Pentagon cuts to reflect Gates, White House tussle
WASHINGTON (Reuters) - Defense Secretary Robert Gates has been successfully pushing back against White House attempts to more severely cut into weapons program funding than what the Pentagon had been bracing for, an analyst and defense company source said on Tuesday.
Gates is due to brief lawmakers on Thursday about his drive to find $100 billion in savings over five years from overhead and unnecessary programs, congressional aides said on Tuesday.
Gates had hoped to plow the savings back into the Pentagon budget for troop costs and weapons programs. But the White House recently has been pressing Gates to make even bigger cuts of about $150 billion, and then use the money to help narrow huge federal deficits.
Gates has whittled the proposed cut down to around $80 billion, said defense analyst Loren Thompson, chief operating officer of the Virginia-based Lexington Institute, who was briefed on the communication between the Pentagon and White House.
Gates will explain the efficiency drive to lawmakers on Thursday morning before announcing the measures at a Pentagon briefing, the congressional aides said.
Congress ultimately has to approve Obama's budget proposal and the Pentagon's suggested program cuts.
The defense company source, who was not authorized to speak about the budget negotiations, said Gates took the issue all the way to President Barack Obama, and while he managed to shrink the size of the demanded cuts, it was clear that the Pentagon would not be allowed to keep all the savings it had found.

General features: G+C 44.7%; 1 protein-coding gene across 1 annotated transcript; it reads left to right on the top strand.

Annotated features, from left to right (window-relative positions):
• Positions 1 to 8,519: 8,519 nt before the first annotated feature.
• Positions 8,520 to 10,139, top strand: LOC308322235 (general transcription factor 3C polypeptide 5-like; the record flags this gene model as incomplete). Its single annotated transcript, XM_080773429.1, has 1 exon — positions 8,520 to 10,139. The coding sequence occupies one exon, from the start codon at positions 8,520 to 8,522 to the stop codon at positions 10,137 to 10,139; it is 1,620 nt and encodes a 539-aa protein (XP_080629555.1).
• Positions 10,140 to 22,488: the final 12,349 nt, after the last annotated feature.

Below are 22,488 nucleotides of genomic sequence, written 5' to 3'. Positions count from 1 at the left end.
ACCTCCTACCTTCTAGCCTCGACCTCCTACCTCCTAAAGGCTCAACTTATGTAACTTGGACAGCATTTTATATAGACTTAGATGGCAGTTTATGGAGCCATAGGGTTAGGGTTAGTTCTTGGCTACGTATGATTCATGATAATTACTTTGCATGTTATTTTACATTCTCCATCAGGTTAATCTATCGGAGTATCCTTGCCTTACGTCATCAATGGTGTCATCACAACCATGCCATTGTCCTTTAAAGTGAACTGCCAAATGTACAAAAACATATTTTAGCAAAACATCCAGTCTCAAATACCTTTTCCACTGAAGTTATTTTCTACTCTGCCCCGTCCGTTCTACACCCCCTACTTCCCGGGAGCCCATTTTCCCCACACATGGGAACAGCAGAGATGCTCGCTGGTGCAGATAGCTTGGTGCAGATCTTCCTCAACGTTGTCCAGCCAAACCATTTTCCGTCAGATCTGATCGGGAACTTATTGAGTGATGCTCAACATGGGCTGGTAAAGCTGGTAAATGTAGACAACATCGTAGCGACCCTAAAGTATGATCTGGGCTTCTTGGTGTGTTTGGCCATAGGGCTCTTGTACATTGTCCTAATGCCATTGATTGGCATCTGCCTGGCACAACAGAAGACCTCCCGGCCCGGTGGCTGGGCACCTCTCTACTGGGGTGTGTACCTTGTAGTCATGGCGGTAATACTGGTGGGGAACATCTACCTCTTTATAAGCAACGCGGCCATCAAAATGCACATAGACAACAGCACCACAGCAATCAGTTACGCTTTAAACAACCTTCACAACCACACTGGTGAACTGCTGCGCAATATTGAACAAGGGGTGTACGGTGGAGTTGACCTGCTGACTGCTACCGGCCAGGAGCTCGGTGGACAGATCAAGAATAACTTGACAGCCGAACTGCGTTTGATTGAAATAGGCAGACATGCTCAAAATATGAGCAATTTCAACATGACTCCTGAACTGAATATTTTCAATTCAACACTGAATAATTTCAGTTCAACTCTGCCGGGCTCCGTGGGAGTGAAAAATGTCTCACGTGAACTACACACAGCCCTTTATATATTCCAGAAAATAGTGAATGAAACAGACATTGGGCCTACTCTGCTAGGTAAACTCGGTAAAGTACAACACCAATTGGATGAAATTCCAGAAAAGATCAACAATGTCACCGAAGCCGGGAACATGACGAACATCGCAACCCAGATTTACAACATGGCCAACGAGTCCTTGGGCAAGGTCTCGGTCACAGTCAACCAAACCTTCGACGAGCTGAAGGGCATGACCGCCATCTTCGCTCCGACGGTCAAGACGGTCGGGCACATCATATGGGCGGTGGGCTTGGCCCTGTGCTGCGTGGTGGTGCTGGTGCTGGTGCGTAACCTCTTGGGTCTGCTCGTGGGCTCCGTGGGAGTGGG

"The American people will be asked to make painful compromises on tax increases, Medicare cuts and Social Security. It's clear that the Defense Department will have to surrender some portion of its planned growth as well," said defense consultant Jim McAleese on Tuesday. "That is still preferable than a dramatic defense contraction."
Gates, whose office has said he intends to retire in 2011, had some leverage in budget negotiations because "the White House is trying to convince him to stay through the end of the president's first term," Thompson said on Tuesday.
Gates is expected to announce on Thursday the end of a program for the Expeditionary Fighting Vehicle, a 40-ton amphibious landing craft that General Dynamics Corp is developing for the Marine Corps at a cost of over $13 billion, said two defense company officials and a congressional source, none of whom were authorized to speak on the record.
The Pentagon also is likely to cancel a surface-launched missile system being developed by Raytheon Co, and further extend the development phase of the Pentagon's largest arms program, the Lockheed Martin Corp F-35 Joint Strike Fighter, for up to two years, one of the defense company sources said.
Pentagon officials thought the administration would ask Congress for $566 billion in military spending in fiscal 2012, not counting overseas fighting, but the White House budget office is now pressing for a figure of $554 billion with more cuts to come later, Thompson said.
The White House has said it would release its proposed budget for fiscal year 2012 during the week of February 14.
One administration official, who was not authorized to speak on the record, said on Tuesday it was premature to talk about specific proposals or numbers in the budget.
"As the president has said, this will take shared sacrifice -- so that we can focus our resources on what is critical to growing the economy, spurring job creation, and making the United States more competitive," the official said.
(Additional reporting by Andy Sullivan) (Reporting by Andrea Shalal-Esa; editing by Carol Bishopric)
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